The purpose of the rules is to make a great product for your users. And it's that purpose that should be centerpiece of decision making, rather than the "rules" themselves. The rules merely serve as a guide to keep you on track to meet that purpose.

So, we get to this:

"Instead, consider the design system as a whole and make improvements there so the whole app benefits."

So who benefits? Not the app. The app itself doesn't have needs or desires. The app doesn't buy products. The app doesn't go on trips. The app doesn't own cars.

Ultimately, improvements to the app benefit the user. So again, it goes all the way back to the user.

So, let's tackle the example that is given:

"Just the other day we were debating whether or not to include disclosure indicators on tappable elements of the new app."

Okay, sounds like a reasonable thing to discuss.

"On one hand they seem unnecessary"

That's kind of a bit vague. If there were no other factors involved, I might consider that argument for the sake of a clean UI, but virtually any other argument would have a lot more weight to it.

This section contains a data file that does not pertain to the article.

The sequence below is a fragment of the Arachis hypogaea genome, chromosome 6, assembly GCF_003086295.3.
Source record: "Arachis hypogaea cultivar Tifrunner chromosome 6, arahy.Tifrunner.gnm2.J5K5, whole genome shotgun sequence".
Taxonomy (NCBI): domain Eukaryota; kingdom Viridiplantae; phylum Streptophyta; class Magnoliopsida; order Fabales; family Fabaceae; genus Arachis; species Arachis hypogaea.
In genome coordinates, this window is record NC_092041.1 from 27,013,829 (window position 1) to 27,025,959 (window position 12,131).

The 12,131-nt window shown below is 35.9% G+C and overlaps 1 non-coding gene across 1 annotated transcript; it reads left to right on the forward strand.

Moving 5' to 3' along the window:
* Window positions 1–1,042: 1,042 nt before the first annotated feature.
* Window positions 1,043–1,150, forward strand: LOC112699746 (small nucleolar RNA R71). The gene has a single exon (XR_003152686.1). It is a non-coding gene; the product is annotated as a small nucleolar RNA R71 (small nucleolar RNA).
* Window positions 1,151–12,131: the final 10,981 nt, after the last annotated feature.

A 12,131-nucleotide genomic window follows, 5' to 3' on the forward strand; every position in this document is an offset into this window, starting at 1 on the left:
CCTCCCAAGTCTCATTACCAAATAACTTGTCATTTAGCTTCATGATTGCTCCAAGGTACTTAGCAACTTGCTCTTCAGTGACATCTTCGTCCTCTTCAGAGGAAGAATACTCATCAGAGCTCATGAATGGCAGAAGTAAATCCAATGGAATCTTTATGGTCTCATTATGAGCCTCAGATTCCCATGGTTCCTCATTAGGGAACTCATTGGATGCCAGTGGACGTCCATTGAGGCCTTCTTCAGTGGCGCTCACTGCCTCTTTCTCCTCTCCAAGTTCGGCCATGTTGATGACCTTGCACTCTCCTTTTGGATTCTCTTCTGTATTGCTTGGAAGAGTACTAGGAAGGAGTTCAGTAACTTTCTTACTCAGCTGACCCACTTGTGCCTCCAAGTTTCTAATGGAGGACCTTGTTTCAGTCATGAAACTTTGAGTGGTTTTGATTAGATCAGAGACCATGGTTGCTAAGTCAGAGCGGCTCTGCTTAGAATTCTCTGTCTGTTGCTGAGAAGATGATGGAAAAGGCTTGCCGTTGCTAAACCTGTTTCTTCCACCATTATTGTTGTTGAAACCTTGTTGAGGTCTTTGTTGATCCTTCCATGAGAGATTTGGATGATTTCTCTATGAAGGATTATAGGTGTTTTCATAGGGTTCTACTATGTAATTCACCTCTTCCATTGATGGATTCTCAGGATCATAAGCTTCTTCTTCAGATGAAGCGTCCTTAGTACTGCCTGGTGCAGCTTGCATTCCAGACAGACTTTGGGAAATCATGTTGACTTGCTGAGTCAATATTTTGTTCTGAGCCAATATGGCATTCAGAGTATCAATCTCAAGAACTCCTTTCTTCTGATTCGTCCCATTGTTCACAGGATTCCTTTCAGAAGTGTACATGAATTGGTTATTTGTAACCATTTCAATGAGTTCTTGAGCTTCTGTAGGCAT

"clutter the UI"

This is basically explaining why it "seems unnecessary." A more detailed restatement of the first point.

"and feel 'undesignerly'."

The only reason why things "feel designerly" to begin with is because designers put a lot of thought (and often research) into their designs. It may be possible to "feel" what good design is and what it isn't, but if you don't know the exact reasoning behind why they do what they do - then it's possible your "feelings" could make mistakes.

I'm also somebody who agrees with Don Norman: I agree with him that affordances, natural mappings, etc can lead to better design. While I completely understand that simplicity and avoiding clutter can be a noble design goal, I don't understand why many designers are taking a "simplicity at all costs" approach and essentially throwing out the baby with the bath water.

In the case of the "disclosure indicators," they really did serve a purpose: They exist to indicate to the user that "there's more here." Otherwise, the design looks identical to an average list.

Which is why you discovered this:

"But on the other, our user testing suggested tappable areas of the screen weren’t immediately obvious without them."

Yup. And that's really where I would have made the decision to include them. They had a clear benefit to the user. I do not believe that the desire to avoid clutter should take precedence over a clearly beneficial inclusion. The pointing to principle #3 ought to have been unnecessary.